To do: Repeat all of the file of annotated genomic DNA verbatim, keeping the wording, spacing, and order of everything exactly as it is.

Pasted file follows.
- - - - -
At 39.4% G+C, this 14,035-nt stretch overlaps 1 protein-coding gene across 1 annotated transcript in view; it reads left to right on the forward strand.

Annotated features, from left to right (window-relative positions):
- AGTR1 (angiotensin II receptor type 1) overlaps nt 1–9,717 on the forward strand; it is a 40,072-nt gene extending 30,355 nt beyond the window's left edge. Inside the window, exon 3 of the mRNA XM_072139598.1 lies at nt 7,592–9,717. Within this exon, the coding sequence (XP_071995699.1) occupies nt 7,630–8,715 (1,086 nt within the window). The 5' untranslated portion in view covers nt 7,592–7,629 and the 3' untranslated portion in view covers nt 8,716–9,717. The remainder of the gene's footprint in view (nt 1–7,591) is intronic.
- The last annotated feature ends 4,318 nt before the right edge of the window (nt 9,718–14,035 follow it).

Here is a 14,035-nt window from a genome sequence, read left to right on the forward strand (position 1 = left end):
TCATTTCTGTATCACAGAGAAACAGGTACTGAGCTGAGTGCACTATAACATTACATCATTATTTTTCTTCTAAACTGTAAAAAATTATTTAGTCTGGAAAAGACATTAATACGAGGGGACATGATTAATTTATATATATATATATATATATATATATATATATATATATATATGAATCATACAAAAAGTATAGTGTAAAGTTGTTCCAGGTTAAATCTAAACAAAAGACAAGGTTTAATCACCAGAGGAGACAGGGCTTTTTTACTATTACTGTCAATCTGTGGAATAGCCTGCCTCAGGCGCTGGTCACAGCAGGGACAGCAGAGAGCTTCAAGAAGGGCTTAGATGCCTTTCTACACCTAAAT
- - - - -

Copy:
At 39.4% G+C, this 14,035-nt stretch overlaps 1 protein-coding gene across 1 annotated transcript in view; it reads left to right on the forward strand.

Annotated features, from left to right (window-relative positions):
- AGTR1 (angiotensin II receptor type 1) overlaps nt 1–9,717 on the forward strand; it is a 40,072-nt gene extending 30,355 nt beyond the window's left edge. Inside the window, exon 3 of the mRNA XM_072139598.1 lies at nt 7,592–9,717. Within this exon, the coding sequence (XP_071995699.1) occupies nt 7,630–8,715 (1,086 nt within the window). The 5' untranslated portion in view covers nt 7,592–7,629 and the 3' untranslated portion in view covers nt 8,716–9,717. The remainder of the gene's footprint in view (nt 1–7,591) is intronic.
- The last annotated feature ends 4,318 nt before the right edge of the window (nt 9,718–14,035 follow it).

Here is a 14,035-nt window from a genome sequence, read left to right on the forward strand (position 1 = left end):
TCATTTCTGTATCACAGAGAAACAGGTACTGAGCTGAGTGCACTATAACATTACATCATTATTTTTCTTCTAAACTGTAAAAAATTATTTAGTCTGGAAAAGACATTAATACGAGGGGACATGATTAATTTATATATATATATATATATATATATATATATATATATATATATGAATCATACAAAAAGTATAGTGTAAAGTTGTTCCAGGTTAAATCTAAACAAAAGACAAGGTTTAATCACCAGAGGAGACAGGGCTTTTTTACTATTACTGTCAATCTGTGGAATAGCCTGCCTCAGGCGCTGGTCACAGCAGGGACAGCAGAGAGCTTCAAGAAGGGCTTAGATGCCTTTCTACACCTAAAT